[Mishler] starts from the process of validating (instead of from the state of validity) and defines "validation as the social construction of knowledge", by which we "evaluate the 'trustworthiness' of reported observations, interpretations, and generalizations". Finally, "reformulating validation as the social discourse through which trustworthiness is established elides such familiar shibboleths as reliability, falsifiability, and objectivity" (qtd. in Flick, An introduction to qualitative research, pp. 226-227).
So what happens when you use a method or measure in an unconventional way or, more to the point, if you invent a method or measure from scratch? Clearly, you no longer enjoy as much social approval as a more conventional researcher. Does that mean that your findings will be invalid? No. It does mean that your research may have to be the catalyst for a new or revised social consensus. The tricky part is that your findings may be the only things that justify the validity of your research. In other words, you may have to do all of the research in order to prove that your approach was valid. However, you're not alone. I suspect that a lot of qualitative researcher use their findings to justify their design. Hine implied as much at the conclusion of her article in Internet inquiry. She wrote that "the key recourse has to be the dialogues in which the study is able to engage: If we can do studies [. . .] that say something interesting and that advance debate [. . .], then our studies will have some claim to adequacy" (p. 18-19). I can imagine David Gauntlett saying something similar about Serious Play. Knight calls this a "post-structuralist" view of validity (p. 135). But I think that we distort the discussion of research methods when we posit this kind of validation as an exception to the norm. Instead, it is better to think of it as producing the norm. To my mind, the various discourses of validity reflect something like the Kuhnian model of scientific progress, a dialectic between paradigm and disruption.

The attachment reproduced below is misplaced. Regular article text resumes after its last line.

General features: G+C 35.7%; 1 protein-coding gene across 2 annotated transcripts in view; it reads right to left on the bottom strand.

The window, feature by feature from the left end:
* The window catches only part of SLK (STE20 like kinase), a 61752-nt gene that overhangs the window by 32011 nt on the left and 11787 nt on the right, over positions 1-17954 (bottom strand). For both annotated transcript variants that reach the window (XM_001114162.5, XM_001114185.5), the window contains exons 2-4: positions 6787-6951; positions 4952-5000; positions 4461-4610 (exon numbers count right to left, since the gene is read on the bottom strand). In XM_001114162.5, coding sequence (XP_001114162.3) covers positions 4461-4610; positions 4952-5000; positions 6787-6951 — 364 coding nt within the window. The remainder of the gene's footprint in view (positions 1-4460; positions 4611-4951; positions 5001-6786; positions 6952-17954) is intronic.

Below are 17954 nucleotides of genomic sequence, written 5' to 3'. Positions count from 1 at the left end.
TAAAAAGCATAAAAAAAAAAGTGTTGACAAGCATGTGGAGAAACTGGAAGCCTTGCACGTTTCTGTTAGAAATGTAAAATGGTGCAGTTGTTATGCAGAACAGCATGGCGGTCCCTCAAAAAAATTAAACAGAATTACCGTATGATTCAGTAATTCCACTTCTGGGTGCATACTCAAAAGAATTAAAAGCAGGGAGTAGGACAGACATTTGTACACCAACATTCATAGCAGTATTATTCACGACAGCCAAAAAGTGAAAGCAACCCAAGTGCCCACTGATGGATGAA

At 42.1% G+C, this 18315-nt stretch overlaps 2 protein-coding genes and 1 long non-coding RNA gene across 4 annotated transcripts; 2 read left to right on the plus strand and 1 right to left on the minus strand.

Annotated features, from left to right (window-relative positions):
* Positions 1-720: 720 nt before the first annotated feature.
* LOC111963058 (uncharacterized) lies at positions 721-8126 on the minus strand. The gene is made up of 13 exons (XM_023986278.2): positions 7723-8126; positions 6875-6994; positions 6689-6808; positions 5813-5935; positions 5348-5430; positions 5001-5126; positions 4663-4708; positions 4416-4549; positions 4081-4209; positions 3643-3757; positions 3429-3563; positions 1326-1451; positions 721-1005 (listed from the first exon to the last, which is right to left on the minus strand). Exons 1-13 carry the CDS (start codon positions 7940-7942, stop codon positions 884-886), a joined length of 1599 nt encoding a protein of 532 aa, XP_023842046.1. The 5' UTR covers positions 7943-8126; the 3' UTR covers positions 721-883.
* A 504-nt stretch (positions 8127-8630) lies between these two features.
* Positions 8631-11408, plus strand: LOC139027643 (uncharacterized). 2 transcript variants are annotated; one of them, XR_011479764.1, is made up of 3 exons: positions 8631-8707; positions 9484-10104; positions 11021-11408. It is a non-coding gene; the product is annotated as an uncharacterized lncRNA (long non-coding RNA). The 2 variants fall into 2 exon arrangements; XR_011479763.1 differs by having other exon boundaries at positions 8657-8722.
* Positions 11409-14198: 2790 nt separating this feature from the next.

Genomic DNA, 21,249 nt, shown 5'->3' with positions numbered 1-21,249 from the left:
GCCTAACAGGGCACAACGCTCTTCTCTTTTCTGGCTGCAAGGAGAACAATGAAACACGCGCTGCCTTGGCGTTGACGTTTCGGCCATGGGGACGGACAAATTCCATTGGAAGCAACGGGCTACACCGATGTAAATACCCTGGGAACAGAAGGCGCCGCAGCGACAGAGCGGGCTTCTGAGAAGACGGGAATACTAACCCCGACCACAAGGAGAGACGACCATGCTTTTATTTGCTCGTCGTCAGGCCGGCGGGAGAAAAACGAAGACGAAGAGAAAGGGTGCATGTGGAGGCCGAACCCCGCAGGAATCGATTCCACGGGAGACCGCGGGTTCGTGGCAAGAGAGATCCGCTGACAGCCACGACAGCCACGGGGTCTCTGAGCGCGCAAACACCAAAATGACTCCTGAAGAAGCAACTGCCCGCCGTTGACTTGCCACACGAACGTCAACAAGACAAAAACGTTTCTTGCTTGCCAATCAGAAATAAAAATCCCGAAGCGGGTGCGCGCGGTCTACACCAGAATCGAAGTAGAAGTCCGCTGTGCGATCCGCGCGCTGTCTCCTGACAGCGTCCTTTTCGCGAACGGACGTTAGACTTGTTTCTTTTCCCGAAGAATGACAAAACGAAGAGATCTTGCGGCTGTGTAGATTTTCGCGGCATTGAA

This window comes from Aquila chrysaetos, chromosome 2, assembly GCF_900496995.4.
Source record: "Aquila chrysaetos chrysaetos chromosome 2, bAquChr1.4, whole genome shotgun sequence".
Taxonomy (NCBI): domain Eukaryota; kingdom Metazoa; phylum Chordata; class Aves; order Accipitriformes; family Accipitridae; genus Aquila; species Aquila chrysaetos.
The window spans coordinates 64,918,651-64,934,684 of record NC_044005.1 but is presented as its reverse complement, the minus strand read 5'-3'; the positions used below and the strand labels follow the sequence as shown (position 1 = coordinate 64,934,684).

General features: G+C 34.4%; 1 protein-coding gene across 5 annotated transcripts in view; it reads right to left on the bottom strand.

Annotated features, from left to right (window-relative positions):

Wednesday, November 10, 2010
Monday, November 8, 2010
Sunday, November 7, 2010
In my particular research, case study could be used to find out about varies adult programmes that is offered to the libraries with similar size population.
Earlier today heard a CBC program on gaming -- reminded me of the discussion we started in class a few weeks ago, about the effect of video games on children. What about adults? These game masters and developers are suggesting that"gamification" is the next cultural definer (?) after Facebook. The concepts under discussion went from the role of cognitive psychology and ethics in gaming --motivation v. manipulation -- to whether game design is an art form. Also apparently the industry/field needs more diversity. I'd be interested to learn more about this, especially after reading Boellstorff''s paper.
I have not read the articles for this week. But I'm looking forward to class anyway, if only to drop off the review! which became a torture to finalize. Hope you all had an easier time with yours.